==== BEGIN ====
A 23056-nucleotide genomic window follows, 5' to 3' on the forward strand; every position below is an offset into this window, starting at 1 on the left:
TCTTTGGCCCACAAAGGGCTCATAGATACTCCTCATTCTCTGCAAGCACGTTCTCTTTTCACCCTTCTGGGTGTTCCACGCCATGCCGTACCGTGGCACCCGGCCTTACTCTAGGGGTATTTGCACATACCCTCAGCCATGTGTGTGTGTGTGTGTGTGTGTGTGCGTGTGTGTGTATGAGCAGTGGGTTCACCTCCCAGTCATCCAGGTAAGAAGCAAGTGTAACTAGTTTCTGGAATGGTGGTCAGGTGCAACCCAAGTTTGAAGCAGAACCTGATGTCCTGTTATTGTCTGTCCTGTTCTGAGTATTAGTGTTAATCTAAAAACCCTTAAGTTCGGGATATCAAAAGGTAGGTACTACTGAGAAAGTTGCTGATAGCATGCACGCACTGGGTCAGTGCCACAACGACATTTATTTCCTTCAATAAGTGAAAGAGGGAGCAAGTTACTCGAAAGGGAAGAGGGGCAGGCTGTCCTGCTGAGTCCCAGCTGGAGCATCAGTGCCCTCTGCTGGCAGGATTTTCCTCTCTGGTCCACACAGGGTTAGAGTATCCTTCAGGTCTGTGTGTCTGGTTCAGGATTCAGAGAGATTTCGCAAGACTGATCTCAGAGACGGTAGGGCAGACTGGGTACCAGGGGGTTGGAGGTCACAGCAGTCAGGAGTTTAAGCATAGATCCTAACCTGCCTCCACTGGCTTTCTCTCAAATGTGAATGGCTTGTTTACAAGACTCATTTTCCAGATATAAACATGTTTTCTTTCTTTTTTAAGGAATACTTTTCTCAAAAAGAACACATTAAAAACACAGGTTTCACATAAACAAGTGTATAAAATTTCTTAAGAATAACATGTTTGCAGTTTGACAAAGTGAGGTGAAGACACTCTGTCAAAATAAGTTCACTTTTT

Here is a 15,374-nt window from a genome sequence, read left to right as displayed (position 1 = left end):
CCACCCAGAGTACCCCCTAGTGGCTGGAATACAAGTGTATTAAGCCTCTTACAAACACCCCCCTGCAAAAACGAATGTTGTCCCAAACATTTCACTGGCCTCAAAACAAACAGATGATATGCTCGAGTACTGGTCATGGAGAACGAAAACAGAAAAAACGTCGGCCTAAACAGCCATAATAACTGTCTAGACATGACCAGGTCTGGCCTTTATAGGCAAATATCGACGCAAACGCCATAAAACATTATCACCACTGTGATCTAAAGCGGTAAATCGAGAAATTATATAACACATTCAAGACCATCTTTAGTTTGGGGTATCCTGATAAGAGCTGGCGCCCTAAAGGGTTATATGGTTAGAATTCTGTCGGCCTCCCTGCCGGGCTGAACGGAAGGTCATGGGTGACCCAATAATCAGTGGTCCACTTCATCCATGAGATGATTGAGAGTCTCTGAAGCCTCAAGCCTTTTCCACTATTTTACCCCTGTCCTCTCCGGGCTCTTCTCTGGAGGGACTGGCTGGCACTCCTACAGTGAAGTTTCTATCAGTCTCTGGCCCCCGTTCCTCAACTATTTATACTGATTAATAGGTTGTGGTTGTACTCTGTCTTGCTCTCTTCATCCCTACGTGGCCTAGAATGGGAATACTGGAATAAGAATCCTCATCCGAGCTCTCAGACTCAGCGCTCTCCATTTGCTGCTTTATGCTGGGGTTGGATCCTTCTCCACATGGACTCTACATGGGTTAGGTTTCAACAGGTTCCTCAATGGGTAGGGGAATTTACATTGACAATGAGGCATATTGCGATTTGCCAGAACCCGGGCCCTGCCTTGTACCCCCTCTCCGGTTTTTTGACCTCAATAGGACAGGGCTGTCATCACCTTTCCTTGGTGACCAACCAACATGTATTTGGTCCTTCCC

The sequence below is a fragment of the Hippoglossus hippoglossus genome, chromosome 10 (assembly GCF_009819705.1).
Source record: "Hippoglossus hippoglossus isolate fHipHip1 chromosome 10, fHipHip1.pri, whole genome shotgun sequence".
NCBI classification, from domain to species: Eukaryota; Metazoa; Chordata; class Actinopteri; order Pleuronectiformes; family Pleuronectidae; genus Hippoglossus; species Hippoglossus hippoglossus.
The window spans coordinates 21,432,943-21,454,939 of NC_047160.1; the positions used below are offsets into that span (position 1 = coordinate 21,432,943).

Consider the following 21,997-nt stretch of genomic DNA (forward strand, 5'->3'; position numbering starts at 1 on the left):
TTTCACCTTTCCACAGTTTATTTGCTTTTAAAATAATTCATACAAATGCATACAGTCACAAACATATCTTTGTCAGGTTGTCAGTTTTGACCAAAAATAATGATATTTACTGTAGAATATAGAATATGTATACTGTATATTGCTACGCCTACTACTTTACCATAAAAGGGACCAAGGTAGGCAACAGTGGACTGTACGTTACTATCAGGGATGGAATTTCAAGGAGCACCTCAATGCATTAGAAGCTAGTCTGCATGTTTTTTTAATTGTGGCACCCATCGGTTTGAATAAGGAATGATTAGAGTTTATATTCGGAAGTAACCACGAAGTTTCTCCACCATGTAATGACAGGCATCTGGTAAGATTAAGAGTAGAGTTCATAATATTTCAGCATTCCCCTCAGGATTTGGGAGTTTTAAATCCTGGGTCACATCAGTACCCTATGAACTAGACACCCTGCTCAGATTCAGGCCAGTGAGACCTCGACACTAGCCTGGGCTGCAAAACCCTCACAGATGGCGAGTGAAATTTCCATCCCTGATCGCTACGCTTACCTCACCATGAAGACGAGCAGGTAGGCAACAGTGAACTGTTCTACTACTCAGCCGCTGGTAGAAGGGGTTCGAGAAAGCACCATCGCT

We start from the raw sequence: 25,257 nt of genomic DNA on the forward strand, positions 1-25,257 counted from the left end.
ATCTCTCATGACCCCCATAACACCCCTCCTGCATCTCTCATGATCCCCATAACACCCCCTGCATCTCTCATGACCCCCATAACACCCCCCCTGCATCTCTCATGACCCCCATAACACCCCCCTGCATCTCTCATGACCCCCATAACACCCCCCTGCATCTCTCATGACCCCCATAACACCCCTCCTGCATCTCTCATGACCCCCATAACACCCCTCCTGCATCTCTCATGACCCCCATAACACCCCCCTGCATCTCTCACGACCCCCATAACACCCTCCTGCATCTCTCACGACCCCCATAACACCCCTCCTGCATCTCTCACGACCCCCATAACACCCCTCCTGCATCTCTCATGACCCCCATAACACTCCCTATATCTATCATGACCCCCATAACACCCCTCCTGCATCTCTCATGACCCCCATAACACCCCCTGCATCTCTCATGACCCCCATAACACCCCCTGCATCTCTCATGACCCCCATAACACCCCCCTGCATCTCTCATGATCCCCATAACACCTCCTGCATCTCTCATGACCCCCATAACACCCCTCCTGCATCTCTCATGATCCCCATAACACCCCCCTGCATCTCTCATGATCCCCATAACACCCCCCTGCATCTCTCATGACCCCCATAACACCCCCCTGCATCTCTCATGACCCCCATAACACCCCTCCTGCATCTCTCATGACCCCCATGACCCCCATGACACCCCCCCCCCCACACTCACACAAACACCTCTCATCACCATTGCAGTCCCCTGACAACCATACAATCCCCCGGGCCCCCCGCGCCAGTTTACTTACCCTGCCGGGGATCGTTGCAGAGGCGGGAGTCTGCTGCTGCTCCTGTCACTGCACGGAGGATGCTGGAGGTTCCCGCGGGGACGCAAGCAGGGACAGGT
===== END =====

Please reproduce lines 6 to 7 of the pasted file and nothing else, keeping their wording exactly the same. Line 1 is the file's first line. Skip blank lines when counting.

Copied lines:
Source record: "Hippoglossus hippoglossus isolate fHipHip1 chromosome 10, fHipHip1.pri, whole genome shotgun sequence".
NCBI classification, from domain to species: Eukaryota; Metazoa; Chordata; class Actinopteri; order Pleuronectiformes; family Pleuronectidae; genus Hippoglossus; species Hippoglossus hippoglossus.